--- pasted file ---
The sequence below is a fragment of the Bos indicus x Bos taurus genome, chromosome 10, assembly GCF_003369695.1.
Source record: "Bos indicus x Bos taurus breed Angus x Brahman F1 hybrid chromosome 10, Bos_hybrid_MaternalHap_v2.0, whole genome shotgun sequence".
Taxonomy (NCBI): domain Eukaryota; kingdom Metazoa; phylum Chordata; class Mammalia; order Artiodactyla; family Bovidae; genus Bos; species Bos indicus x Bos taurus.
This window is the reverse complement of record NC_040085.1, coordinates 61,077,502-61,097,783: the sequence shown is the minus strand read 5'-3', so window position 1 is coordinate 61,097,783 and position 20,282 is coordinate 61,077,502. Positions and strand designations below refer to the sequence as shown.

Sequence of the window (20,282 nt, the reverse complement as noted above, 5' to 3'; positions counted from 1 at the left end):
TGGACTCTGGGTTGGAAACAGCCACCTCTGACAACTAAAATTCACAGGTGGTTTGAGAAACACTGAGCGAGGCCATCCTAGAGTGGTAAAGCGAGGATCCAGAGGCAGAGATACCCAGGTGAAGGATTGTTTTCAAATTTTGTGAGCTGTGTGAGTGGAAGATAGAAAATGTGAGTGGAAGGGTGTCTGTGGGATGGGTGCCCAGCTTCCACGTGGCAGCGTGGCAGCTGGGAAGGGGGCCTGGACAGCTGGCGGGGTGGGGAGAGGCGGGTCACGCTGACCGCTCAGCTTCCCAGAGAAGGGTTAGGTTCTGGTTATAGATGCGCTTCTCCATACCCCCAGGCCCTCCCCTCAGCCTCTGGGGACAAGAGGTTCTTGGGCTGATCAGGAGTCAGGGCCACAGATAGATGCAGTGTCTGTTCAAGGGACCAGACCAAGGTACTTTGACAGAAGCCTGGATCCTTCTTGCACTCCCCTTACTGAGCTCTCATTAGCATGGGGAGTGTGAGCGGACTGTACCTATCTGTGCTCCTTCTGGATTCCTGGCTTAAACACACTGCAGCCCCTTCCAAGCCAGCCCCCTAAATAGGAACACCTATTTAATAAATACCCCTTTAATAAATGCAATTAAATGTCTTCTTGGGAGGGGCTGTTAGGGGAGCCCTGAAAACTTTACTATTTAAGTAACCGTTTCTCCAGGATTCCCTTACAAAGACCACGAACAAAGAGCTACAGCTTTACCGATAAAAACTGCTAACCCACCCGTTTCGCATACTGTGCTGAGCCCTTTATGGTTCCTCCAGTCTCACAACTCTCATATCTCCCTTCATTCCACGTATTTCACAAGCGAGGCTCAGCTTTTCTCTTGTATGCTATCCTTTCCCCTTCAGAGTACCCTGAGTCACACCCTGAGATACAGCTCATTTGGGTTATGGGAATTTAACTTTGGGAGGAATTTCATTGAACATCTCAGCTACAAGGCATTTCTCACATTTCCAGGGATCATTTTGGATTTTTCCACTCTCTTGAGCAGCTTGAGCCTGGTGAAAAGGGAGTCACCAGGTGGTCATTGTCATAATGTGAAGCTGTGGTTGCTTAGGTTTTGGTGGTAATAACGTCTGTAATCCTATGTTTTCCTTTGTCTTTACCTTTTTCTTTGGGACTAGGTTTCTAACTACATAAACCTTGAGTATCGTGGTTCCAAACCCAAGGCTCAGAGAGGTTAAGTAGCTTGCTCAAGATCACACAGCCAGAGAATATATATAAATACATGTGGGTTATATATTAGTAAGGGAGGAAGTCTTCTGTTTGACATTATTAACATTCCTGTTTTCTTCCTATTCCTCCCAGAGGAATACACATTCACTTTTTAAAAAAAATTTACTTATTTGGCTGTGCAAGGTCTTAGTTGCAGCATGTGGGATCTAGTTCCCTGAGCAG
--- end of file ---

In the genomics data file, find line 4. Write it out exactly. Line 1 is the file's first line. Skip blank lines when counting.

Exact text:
This window is the reverse complement of record NC_040085.1, coordinates 61,077,502-61,097,783: the sequence shown is the minus strand read 5'-3', so window position 1 is coordinate 61,097,783 and position 20,282 is coordinate 61,077,502. Positions and strand designations below refer to the sequence as shown.